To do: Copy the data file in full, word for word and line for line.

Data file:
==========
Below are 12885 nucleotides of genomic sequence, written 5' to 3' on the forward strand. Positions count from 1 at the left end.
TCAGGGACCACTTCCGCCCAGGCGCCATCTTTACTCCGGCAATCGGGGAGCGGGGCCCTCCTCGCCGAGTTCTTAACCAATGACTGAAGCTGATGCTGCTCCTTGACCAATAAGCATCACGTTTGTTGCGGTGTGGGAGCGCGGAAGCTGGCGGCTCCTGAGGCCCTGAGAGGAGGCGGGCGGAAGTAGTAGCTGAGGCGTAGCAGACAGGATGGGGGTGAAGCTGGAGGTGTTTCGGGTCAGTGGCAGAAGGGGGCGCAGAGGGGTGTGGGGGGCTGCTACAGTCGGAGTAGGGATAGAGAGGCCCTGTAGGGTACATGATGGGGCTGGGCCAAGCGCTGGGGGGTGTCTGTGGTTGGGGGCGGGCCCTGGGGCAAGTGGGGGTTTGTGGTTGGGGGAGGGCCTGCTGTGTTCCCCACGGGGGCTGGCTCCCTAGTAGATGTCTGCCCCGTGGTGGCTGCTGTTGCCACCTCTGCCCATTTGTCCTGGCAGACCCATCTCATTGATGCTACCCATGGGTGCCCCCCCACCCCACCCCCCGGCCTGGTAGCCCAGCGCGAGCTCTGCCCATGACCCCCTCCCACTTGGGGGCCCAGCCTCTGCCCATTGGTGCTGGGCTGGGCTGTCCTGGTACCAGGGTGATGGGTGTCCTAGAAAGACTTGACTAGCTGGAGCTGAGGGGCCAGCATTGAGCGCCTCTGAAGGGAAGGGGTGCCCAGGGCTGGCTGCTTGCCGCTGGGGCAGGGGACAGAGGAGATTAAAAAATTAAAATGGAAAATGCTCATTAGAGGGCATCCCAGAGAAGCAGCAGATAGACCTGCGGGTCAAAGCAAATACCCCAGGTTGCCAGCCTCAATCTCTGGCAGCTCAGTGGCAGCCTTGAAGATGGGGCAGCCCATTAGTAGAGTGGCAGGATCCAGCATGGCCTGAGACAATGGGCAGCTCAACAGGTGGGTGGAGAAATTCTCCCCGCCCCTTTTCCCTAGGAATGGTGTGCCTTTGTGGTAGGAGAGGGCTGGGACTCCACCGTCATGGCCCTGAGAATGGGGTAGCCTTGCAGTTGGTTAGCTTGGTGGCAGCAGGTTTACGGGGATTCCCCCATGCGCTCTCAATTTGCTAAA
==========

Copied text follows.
Below are 12885 nucleotides of genomic sequence, written 5' to 3' on the forward strand. Positions count from 1 at the left end.
TCAGGGACCACTTCCGCCCAGGCGCCATCTTTACTCCGGCAATCGGGGAGCGGGGCCCTCCTCGCCGAGTTCTTAACCAATGACTGAAGCTGATGCTGCTCCTTGACCAATAAGCATCACGTTTGTTGCGGTGTGGGAGCGCGGAAGCTGGCGGCTCCTGAGGCCCTGAGAGGAGGCGGGCGGAAGTAGTAGCTGAGGCGTAGCAGACAGGATGGGGGTGAAGCTGGAGGTGTTTCGGGTCAGTGGCAGAAGGGGGCGCAGAGGGGTGTGGGGGGCTGCTACAGTCGGAGTAGGGATAGAGAGGCCCTGTAGGGTACATGATGGGGCTGGGCCAAGCGCTGGGGGGTGTCTGTGGTTGGGGGCGGGCCCTGGGGCAAGTGGGGGTTTGTGGTTGGGGGAGGGCCTGCTGTGTTCCCCACGGGGGCTGGCTCCCTAGTAGATGTCTGCCCCGTGGTGGCTGCTGTTGCCACCTCTGCCCATTTGTCCTGGCAGACCCATCTCATTGATGCTACCCATGGGTGCCCCCCCACCCCACCCCCCGGCCTGGTAGCCCAGCGCGAGCTCTGCCCATGACCCCCTCCCACTTGGGGGCCCAGCCTCTGCCCATTGGTGCTGGGCTGGGCTGTCCTGGTACCAGGGTGATGGGTGTCCTAGAAAGACTTGACTAGCTGGAGCTGAGGGGCCAGCATTGAGCGCCTCTGAAGGGAAGGGGTGCCCAGGGCTGGCTGCTTGCCGCTGGGGCAGGGGACAGAGGAGATTAAAAAATTAAAATGGAAAATGCTCATTAGAGGGCATCCCAGAGAAGCAGCAGATAGACCTGCGGGTCAAAGCAAATACCCCAGGTTGCCAGCCTCAATCTCTGGCAGCTCAGTGGCAGCCTTGAAGATGGGGCAGCCCATTAGTAGAGTGGCAGGATCCAGCATGGCCTGAGACAATGGGCAGCTCAACAGGTGGGTGGAGAAATTCTCCCCGCCCCTTTTCCCTAGGAATGGTGTGCCTTTGTGGTAGGAGAGGGCTGGGACTCCACCGTCATGGCCCTGAGAATGGGGTAGCCTTGCAGTTGGTTAGCTTGGTGGCAGCAGGTTTACGGGGATTCCCCCATGCGCTCTCAATTTGCTAAA